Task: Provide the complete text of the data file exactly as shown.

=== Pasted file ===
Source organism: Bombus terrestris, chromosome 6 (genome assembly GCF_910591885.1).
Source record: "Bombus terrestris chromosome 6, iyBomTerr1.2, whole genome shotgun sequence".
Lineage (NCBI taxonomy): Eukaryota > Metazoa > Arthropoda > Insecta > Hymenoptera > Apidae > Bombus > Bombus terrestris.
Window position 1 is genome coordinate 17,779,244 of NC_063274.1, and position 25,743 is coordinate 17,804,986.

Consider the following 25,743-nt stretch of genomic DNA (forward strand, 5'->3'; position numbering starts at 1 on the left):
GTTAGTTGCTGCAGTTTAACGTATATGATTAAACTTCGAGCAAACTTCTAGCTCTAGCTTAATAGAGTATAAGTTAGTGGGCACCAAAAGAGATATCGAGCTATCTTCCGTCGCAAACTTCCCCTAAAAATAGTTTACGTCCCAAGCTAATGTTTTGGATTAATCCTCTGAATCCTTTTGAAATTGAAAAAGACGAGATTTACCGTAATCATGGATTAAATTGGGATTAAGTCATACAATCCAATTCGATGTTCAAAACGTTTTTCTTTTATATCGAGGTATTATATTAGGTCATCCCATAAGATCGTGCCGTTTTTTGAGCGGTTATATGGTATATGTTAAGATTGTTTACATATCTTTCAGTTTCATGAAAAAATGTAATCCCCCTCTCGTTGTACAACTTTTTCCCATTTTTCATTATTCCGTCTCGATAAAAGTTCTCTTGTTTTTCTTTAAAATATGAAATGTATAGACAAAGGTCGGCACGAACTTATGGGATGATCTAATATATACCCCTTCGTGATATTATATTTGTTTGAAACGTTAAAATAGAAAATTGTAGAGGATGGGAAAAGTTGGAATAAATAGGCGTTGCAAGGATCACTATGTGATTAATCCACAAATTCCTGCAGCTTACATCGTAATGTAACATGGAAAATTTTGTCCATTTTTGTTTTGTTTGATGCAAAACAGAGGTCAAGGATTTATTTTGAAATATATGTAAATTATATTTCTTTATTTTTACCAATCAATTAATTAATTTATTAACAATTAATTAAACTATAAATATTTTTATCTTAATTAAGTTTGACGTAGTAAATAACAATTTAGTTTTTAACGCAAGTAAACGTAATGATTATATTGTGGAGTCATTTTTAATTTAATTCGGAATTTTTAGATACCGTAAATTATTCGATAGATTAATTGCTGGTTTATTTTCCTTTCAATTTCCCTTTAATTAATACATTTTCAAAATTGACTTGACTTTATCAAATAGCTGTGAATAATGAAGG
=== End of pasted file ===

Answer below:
Source organism: Bombus terrestris, chromosome 6 (genome assembly GCF_910591885.1).
Source record: "Bombus terrestris chromosome 6, iyBomTerr1.2, whole genome shotgun sequence".
Lineage (NCBI taxonomy): Eukaryota > Metazoa > Arthropoda > Insecta > Hymenoptera > Apidae > Bombus > Bombus terrestris.
Window position 1 is genome coordinate 17,779,244 of NC_063274.1, and position 25,743 is coordinate 17,804,986.

Consider the following 25,743-nt stretch of genomic DNA (forward strand, 5'->3'; position numbering starts at 1 on the left):
GTTAGTTGCTGCAGTTTAACGTATATGATTAAACTTCGAGCAAACTTCTAGCTCTAGCTTAATAGAGTATAAGTTAGTGGGCACCAAAAGAGATATCGAGCTATCTTCCGTCGCAAACTTCCCCTAAAAATAGTTTACGTCCCAAGCTAATGTTTTGGATTAATCCTCTGAATCCTTTTGAAATTGAAAAAGACGAGATTTACCGTAATCATGGATTAAATTGGGATTAAGTCATACAATCCAATTCGATGTTCAAAACGTTTTTCTTTTATATCGAGGTATTATATTAGGTCATCCCATAAGATCGTGCCGTTTTTTGAGCGGTTATATGGTATATGTTAAGATTGTTTACATATCTTTCAGTTTCATGAAAAAATGTAATCCCCCTCTCGTTGTACAACTTTTTCCCATTTTTCATTATTCCGTCTCGATAAAAGTTCTCTTGTTTTTCTTTAAAATATGAAATGTATAGACAAAGGTCGGCACGAACTTATGGGATGATCTAATATATACCCCTTCGTGATATTATATTTGTTTGAAACGTTAAAATAGAAAATTGTAGAGGATGGGAAAAGTTGGAATAAATAGGCGTTGCAAGGATCACTATGTGATTAATCCACAAATTCCTGCAGCTTACATCGTAATGTAACATGGAAAATTTTGTCCATTTTTGTTTTGTTTGATGCAAAACAGAGGTCAAGGATTTATTTTGAAATATATGTAAATTATATTTCTTTATTTTTACCAATCAATTAATTAATTTATTAACAATTAATTAAACTATAAATATTTTTATCTTAATTAAGTTTGACGTAGTAAATAACAATTTAGTTTTTAACGCAAGTAAACGTAATGATTATATTGTGGAGTCATTTTTAATTTAATTCGGAATTTTTAGATACCGTAAATTATTCGATAGATTAATTGCTGGTTTATTTTCCTTTCAATTTCCCTTTAATTAATACATTTTCAAAATTGACTTGACTTTATCAAATAGCTGTGAATAATGAAGG